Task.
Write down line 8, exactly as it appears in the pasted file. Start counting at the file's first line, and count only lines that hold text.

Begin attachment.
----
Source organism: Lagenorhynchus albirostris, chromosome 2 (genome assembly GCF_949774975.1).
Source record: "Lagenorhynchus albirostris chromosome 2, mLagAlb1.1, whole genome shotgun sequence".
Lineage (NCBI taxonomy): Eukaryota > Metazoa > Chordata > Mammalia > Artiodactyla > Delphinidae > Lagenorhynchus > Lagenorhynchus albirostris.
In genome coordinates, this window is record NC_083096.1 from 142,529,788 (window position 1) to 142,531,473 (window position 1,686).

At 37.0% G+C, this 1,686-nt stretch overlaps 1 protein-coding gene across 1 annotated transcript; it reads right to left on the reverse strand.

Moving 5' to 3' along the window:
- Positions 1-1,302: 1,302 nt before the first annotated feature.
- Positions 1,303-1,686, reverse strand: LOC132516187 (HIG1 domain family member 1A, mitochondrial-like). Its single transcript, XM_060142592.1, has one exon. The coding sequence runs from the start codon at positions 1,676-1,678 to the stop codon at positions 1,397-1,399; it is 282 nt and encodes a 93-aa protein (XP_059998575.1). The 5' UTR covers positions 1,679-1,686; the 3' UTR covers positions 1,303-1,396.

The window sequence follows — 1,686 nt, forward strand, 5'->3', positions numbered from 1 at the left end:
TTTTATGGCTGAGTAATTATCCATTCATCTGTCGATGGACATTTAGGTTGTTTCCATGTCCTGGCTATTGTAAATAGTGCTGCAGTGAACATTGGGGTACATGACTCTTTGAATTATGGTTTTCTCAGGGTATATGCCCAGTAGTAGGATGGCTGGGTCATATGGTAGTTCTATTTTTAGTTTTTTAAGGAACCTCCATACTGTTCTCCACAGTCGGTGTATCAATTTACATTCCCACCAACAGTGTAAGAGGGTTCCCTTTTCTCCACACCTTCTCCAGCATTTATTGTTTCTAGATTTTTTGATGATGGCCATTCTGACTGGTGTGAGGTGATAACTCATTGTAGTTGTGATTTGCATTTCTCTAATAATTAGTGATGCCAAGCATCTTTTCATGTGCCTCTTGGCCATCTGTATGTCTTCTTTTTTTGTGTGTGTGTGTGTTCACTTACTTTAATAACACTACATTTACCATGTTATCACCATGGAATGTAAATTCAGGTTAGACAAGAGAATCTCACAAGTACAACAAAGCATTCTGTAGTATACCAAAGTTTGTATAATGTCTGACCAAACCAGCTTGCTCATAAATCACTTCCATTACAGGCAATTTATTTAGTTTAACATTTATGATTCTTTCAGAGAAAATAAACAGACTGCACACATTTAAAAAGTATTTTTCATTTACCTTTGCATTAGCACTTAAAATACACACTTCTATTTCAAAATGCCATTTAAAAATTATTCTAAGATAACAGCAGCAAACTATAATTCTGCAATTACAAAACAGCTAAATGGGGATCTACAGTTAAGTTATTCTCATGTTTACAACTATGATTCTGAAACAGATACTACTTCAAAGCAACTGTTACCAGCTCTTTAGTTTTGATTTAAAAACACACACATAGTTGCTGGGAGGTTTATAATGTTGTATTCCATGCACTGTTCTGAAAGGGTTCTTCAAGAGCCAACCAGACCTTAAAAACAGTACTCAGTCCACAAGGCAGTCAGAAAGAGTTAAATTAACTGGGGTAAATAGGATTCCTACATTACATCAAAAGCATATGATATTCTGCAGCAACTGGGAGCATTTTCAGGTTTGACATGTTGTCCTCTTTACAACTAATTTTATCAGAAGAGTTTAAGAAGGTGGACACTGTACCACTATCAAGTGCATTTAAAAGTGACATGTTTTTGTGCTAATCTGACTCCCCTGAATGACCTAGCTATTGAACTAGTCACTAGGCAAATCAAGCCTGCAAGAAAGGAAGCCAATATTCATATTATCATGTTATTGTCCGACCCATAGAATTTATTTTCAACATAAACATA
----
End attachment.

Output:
- Positions 1,303-1,686, reverse strand: LOC132516187 (HIG1 domain family member 1A, mitochondrial-like). Its single transcript, XM_060142592.1, has one exon. The coding sequence runs from the start codon at positions 1,676-1,678 to the stop codon at positions 1,397-1,399; it is 282 nt and encodes a 93-aa protein (XP_059998575.1). The 5' UTR covers positions 1,679-1,686; the 3' UTR covers positions 1,303-1,396.